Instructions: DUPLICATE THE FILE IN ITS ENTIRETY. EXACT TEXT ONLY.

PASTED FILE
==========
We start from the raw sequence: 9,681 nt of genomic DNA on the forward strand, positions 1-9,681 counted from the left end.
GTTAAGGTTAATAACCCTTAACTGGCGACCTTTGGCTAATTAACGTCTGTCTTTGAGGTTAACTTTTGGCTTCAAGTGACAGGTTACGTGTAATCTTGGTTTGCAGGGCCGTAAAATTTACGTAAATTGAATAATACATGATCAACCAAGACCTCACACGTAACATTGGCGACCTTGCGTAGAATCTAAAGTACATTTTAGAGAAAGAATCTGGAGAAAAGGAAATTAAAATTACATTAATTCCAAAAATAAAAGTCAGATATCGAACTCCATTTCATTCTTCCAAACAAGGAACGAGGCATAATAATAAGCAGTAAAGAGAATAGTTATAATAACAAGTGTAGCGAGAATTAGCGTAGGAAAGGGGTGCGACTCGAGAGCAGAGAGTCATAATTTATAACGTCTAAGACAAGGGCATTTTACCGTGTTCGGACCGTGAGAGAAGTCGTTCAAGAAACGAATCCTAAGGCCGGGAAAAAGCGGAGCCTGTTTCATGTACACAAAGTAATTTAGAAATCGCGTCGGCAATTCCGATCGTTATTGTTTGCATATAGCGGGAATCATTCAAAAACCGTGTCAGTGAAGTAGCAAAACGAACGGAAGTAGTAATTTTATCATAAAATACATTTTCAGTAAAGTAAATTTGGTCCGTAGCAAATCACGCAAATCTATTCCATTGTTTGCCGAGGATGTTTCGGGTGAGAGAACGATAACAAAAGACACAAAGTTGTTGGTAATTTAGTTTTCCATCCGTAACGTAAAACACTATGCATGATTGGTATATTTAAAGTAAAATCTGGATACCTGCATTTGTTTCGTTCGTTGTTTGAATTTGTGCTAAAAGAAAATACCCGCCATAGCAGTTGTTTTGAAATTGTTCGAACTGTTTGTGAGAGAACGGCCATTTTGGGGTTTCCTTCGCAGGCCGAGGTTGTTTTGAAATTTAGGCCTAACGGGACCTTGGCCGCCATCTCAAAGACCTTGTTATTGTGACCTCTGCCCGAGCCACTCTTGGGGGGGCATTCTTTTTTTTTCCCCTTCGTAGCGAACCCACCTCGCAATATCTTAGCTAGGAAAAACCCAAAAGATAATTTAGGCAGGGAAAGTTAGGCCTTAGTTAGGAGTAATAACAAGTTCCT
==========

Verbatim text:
We start from the raw sequence: 9,681 nt of genomic DNA on the forward strand, positions 1-9,681 counted from the left end.
GTTAAGGTTAATAACCCTTAACTGGCGACCTTTGGCTAATTAACGTCTGTCTTTGAGGTTAACTTTTGGCTTCAAGTGACAGGTTACGTGTAATCTTGGTTTGCAGGGCCGTAAAATTTACGTAAATTGAATAATACATGATCAACCAAGACCTCACACGTAACATTGGCGACCTTGCGTAGAATCTAAAGTACATTTTAGAGAAAGAATCTGGAGAAAAGGAAATTAAAATTACATTAATTCCAAAAATAAAAGTCAGATATCGAACTCCATTTCATTCTTCCAAACAAGGAACGAGGCATAATAATAAGCAGTAAAGAGAATAGTTATAATAACAAGTGTAGCGAGAATTAGCGTAGGAAAGGGGTGCGACTCGAGAGCAGAGAGTCATAATTTATAACGTCTAAGACAAGGGCATTTTACCGTGTTCGGACCGTGAGAGAAGTCGTTCAAGAAACGAATCCTAAGGCCGGGAAAAAGCGGAGCCTGTTTCATGTACACAAAGTAATTTAGAAATCGCGTCGGCAATTCCGATCGTTATTGTTTGCATATAGCGGGAATCATTCAAAAACCGTGTCAGTGAAGTAGCAAAACGAACGGAAGTAGTAATTTTATCATAAAATACATTTTCAGTAAAGTAAATTTGGTCCGTAGCAAATCACGCAAATCTATTCCATTGTTTGCCGAGGATGTTTCGGGTGAGAGAACGATAACAAAAGACACAAAGTTGTTGGTAATTTAGTTTTCCATCCGTAACGTAAAACACTATGCATGATTGGTATATTTAAAGTAAAATCTGGATACCTGCATTTGTTTCGTTCGTTGTTTGAATTTGTGCTAAAAGAAAATACCCGCCATAGCAGTTGTTTTGAAATTGTTCGAACTGTTTGTGAGAGAACGGCCATTTTGGGGTTTCCTTCGCAGGCCGAGGTTGTTTTGAAATTTAGGCCTAACGGGACCTTGGCCGCCATCTCAAAGACCTTGTTATTGTGACCTCTGCCCGAGCCACTCTTGGGGGGGCATTCTTTTTTTTTCCCCTTCGTAGCGAACCCACCTCGCAATATCTTAGCTAGGAAAAACCCAAAAGATAATTTAGGCAGGGAAAGTTAGGCCTTAGTTAGGAGTAATAACAAGTTCCT